Between previous renters and a looming landlord, it can be difficult to make your rental feel like home, but personalizing your rented space doesn’t have to be expensive or time consuming. There are ways to upgrade your home without leaving a mark, ensuring your deposit will eventually come back to you in full.
As a word of caution, before you don your DIY cap and go full Chip and Joanna, make sure to read your rental agreement or contract. While small cosmetic tweaks that leave no mark are often perfectly okay, some landlords or property owners have stricter rules than others. Similarly, if you’re feeling the urge to paint or knock down a wall (which some landlords allow), check your contract and ask the landlord first. Before you make any major moves, it’s always best to get a green light.
Tip One: V is for Vinyl
Vinyl is a renters best friend. From marble contact paper from Amazon to vinyl backsplash tiles, there are dozens of ways you can use vinyl around the home to give any room an upgrade. Take a roll of vinyl wallpaper and cover your fridge with a fun new pattern or a soothing neutral color. Cover your counters with vinyl contact paper and turn formica into marble in an afternoon. Even wallpaper an entire room to add a splash of color or cover the mauve paint the rental came with.
When using vinyl to cover large surfaces, make sure to go slow and cut precisely, and recruit a friend when hanging the paper on your walls. Vinyl can be expensive, so measure two or three times before you cut.
Pro tip: It’s best to go slow and work out any bubbles as they pop up, but if you get stuck with bubbles you can't smooth out with a credit card or the edge of a book, use a small tipped needle to poke holes in the bubbles in the vinyl to push them out. No expensive tools needed.
Vinyl can also be used to create temporary wall decals around the home with favorite symbols or phrases. This technique is often referred to as vinyl lettering. You'll need access to precut vinyl or a Cricut machine to give this a try. Vinyl cutouts can also be used to make the outline of a calendar on the fridge or a whiteboard, or to make a permanent chore chart to keep the kids on task.
When you’re ready to move or change the design, simply find a loose corner and pull gently. Depending on how long it's has been on the wall, the vinyl make come off in a few large chunks.
And don't forget the most basic vinyl ingredient of all: records! They make a tasteful, classic wall ornament, and with their built in hole, they're easy to hang.
Tip Two: C is for Command
Command strips are a renter's best friend, for more reasons than one. When you're shopping for rental upgrades, throw a few packs of strips and hooks in your cart. These handy stick-ons can be used to hang picture frames and other artwork on the walls. While lighter items like a poster only need a little bit of ticky tack, heavy frames need the strength of a full command strip or two.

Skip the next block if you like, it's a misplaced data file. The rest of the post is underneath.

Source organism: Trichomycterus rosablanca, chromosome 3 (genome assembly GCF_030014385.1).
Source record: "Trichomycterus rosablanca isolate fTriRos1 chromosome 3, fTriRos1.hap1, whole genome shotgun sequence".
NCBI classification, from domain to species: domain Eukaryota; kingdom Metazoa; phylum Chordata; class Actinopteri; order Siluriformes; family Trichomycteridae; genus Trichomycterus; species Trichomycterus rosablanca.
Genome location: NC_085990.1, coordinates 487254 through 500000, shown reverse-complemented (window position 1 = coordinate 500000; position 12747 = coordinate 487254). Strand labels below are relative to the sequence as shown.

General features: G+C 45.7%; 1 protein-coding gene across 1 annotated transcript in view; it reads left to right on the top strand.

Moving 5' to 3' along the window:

Command hooks, or similar products, can be painted, decorated, and hung anywhere around the home. Walls with a lot of texture, like the back deck of a stucco house in Arizona, won't hold command strips very well. For most other walls and hard surfaces, Command products tend to stick firmly.
So whether it’s securing a rug on the floor, hanging photos, or creating a coat rack, there are endless Command DIY upgrades.
Tip Three: K is for Knobs
Knobs are a simple upgrade that you can easily switch back. Drop in from time to time on your local craft store and watch for a sale on knobs. When a bargain comes around, pick up all the knobs you need at a good price. As you take old knobs out and replace them with new ones, place the old knobs and screws in a bag or other container and label them so you can remember where they came from.
As long as you keep the original hardware, you should feel free to swap the knobs on kitchen drawers, bathroom cabinets, and any other furniture items.
Tip Four: D is for Decorations
Adding a few personalized decorations go a long way toward making a space your own. Using picture frames, travel keepsakes, old records, family heirlooms, and other simple decor items can help your new space feel like home. Take a look around and see what you already have that you could put in a new spot, or what you could reinvent with an upcycle to work better in the new spot.
Plants also make excellent decor (with air purifying benefits). Make a removable window box and fill it with flowers in your kitchen, or add a few potted plants to a bathroom or kitchen counter. The green will spruce up the room while protecting the green in your wallet.
Another easy wallet-friendly decor upgrade that your landlord won’t notice is fun thrift store finds. Display cool old books, vinyl recordings, or retro artwork in classic frames around the home. All of these simple decor items can be thrifted for just a few dollars and won’t leave a mark.
Renter-friendly upgrades don't have to be crazy or expensive. A few little tweaks and you'll feel right at home in no time, and your landlord will be none the wiser when you go.